The aim of this study was to seek out the question of relative importance of dividends and retained earnings in determination of stock price. A positive relationship of dividends and retained earnings was found for stock prices which are consistent with the literature on the topic. Dividend seems to be the most important variables with regard to the determination of stock prices in the stock market. Dividend is said to play a signaling mechanism for the investor to evaluate future prospects of the corporation thus reducing the information asymmetry problem. Theoretically, as proposed by Miller & Modigliani [5] the decision regarding reinvestment of the profits into the business or paying it to the stock holders should not affect the value of the firm. But, evidence suggests that dividends are more important than retained earnings with regard to their impact on stock prices (Friend & Puckett [4] , Pardhan [9] , Azhagaiah & Priya [15] ), so, dividends in this regard are said to have information content as to the correct valuation of the stock. This notion is also confirmed by the fact that dividend-paying firms on the average have higher stock prices than firms which do not pay the dividends (Nirmala, Sanju & Ramachandran [20] ).

Moreover, the inclusion of lag of price-earnings ratio variable in the basic regression model specifying market price as a function of dividends per share and retained earnings per share did not improve the estimation for our sample. The inclusion of lag of market price variables although brought some improvements in the model with regard to predictability power of model. On the whole this variable could be used to improve the estimation with regard to the relative importance of dividends and stock prices. This is also consistent with the previous finings (Friend & Puckett [4] , Pardhan [9] ).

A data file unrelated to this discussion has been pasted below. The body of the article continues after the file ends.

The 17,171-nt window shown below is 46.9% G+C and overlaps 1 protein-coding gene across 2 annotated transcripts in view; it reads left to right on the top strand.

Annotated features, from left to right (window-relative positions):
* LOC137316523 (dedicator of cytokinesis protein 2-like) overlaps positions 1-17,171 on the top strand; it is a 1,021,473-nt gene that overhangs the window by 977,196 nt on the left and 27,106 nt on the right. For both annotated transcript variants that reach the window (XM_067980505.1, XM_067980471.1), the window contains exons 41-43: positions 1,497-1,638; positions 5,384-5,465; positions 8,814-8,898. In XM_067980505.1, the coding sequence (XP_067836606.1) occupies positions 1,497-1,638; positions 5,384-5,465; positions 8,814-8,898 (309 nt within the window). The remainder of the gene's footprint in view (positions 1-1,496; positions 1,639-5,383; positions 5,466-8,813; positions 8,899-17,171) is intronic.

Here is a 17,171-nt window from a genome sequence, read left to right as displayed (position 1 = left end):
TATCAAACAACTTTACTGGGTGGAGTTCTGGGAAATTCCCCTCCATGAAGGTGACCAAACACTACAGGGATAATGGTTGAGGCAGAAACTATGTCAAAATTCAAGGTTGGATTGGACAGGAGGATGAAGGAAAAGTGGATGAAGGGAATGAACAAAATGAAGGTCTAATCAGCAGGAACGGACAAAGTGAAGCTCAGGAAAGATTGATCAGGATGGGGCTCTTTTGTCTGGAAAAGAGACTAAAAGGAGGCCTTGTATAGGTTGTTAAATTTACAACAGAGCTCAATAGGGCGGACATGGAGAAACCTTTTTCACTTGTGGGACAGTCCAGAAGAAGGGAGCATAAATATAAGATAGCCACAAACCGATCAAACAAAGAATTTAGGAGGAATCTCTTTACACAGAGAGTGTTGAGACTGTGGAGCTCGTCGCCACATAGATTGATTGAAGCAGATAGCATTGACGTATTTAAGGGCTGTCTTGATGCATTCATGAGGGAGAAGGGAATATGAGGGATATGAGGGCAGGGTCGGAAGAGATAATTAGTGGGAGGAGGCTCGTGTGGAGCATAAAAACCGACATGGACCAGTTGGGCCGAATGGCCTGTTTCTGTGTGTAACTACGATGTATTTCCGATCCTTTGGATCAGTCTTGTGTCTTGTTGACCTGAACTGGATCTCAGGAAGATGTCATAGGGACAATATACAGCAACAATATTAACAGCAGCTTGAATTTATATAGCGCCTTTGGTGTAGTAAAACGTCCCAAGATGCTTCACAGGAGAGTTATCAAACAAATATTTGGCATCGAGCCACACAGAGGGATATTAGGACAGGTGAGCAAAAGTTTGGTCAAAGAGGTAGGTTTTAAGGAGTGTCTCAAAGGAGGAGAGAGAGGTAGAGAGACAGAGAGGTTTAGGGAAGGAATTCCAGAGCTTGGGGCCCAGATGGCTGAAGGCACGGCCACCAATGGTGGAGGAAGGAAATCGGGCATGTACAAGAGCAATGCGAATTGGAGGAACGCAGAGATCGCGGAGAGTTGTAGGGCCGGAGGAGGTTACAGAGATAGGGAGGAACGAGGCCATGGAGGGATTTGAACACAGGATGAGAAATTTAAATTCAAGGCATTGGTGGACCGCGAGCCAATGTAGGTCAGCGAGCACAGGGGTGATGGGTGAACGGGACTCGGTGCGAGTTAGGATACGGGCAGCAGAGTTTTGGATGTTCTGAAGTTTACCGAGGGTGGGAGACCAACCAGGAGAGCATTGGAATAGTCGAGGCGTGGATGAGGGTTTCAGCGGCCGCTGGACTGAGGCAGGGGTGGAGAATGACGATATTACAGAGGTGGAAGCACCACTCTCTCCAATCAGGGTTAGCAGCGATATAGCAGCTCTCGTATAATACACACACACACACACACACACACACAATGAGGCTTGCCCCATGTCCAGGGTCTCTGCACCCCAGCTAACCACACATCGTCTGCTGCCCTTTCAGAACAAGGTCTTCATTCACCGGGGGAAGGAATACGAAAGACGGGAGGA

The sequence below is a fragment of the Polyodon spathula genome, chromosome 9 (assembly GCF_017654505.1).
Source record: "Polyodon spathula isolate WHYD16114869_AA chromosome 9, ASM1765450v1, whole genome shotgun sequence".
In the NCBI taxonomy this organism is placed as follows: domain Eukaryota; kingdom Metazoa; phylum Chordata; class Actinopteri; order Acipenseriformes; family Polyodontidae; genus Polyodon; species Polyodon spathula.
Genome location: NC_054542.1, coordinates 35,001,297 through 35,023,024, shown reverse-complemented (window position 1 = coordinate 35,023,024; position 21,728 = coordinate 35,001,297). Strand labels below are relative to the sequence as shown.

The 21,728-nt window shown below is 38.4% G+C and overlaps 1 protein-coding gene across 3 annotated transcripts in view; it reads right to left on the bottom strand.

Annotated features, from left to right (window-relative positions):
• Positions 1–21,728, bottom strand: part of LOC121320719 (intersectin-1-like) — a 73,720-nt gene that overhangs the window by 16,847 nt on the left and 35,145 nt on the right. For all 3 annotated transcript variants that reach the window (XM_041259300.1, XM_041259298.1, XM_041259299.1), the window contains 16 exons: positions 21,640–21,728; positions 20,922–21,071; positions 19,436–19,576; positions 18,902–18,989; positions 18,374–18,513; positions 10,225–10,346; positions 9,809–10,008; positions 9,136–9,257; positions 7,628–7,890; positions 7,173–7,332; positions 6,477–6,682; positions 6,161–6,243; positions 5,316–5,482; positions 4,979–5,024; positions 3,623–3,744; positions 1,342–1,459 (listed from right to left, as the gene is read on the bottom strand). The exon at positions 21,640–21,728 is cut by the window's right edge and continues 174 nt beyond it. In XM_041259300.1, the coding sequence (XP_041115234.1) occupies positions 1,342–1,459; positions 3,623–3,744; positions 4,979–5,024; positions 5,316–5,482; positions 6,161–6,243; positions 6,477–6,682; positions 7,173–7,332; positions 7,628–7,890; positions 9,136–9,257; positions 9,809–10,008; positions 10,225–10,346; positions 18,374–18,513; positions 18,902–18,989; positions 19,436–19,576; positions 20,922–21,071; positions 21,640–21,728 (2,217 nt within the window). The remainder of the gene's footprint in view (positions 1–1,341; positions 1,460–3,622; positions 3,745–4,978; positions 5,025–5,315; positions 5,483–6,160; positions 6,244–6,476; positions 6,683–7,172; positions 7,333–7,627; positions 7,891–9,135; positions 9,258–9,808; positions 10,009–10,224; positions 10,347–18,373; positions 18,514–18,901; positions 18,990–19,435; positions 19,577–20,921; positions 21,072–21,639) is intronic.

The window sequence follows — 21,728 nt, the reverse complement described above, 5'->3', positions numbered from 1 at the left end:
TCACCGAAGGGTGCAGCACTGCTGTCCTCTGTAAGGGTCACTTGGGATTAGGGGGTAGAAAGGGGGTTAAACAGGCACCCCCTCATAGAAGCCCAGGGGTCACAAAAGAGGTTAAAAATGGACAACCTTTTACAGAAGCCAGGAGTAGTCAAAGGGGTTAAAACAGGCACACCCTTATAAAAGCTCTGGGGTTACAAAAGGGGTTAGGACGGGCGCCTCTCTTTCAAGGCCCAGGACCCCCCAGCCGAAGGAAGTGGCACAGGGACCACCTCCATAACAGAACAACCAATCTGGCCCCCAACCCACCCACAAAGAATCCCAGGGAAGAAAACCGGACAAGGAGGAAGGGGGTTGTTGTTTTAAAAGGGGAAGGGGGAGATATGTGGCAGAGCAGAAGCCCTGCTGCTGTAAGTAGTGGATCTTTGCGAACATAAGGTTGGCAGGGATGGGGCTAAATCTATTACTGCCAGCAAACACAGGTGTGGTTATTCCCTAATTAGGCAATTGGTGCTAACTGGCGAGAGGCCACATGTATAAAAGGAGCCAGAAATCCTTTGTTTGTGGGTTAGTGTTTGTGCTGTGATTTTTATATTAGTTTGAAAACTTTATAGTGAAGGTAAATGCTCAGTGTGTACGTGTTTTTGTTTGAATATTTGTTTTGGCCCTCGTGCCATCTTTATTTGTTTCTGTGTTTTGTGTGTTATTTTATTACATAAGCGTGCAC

This research study not only bridges the gap in the existing literature with regard to stock price evaluation in one of the best performing market of the developing counties in the world but also provides valuable practical insights with regard to stock price movements in the Karachi Stock Exchange. Findings of the study would not only be beneficial for the policy makers in sense as to leverage economic growth by supporting the financial activities such as devising monetary and fiscal policy in a way to boost the trading activity in the stock market which in turn could contribute significantly towards the economic growth and also attract foreign direct investment into the country but also for the individual investors who can use the findings of this study to device his investment strategy. Moreover, the findings of this study are also beneficial for the managers of the corporate sector who strive hard to build the value of the firm with a view to providing maximum benefits to the shareholders.

This study also has certain limitations which should be considered necessary. First of all the scope of the study is only limited to the establishment of the relative importance of the dividends and retained earnings and it does not consider other implications of the dividend policy like information content of the dividends, tax differentials between dividends & capital gains and agency cost implications of the dividends. These considerations clearly establish superiority of dividends over capital gains resulting from retained earnings. The empirical testing of these implications of the dividends is out of scope of this study and further research in the Pakistan would be more meaningful in this regard. Further, final sector is also excluded from the study due to distinct characteristics of financial sector and a subsequent study could also be conducted to test the relative importance of dividends and retained earnings for the financial sector and the findings of non-financial and financial sector could be compared for a better understanding of the dividends implications in both of the sectors.